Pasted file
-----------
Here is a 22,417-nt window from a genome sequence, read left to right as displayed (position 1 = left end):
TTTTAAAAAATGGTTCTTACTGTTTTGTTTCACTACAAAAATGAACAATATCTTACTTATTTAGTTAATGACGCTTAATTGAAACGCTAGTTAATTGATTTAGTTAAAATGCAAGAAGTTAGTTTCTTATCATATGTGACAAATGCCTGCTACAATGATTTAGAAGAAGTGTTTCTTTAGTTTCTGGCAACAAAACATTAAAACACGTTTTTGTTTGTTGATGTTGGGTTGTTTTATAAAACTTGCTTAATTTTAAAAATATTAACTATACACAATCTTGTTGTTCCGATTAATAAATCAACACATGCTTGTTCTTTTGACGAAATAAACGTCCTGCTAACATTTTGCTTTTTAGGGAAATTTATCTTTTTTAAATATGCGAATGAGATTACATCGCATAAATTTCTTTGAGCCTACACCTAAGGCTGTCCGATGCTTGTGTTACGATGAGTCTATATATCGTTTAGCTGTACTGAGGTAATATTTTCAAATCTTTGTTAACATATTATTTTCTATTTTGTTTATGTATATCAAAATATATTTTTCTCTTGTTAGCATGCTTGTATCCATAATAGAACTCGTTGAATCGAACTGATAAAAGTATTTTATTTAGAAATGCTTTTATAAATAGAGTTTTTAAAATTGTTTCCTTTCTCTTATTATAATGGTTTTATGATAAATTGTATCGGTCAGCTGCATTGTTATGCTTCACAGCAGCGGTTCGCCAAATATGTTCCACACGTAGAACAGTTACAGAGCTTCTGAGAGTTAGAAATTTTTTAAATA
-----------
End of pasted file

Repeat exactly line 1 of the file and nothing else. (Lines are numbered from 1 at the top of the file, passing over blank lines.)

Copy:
Here is a 22,417-nt window from a genome sequence, read left to right as displayed (position 1 = left end):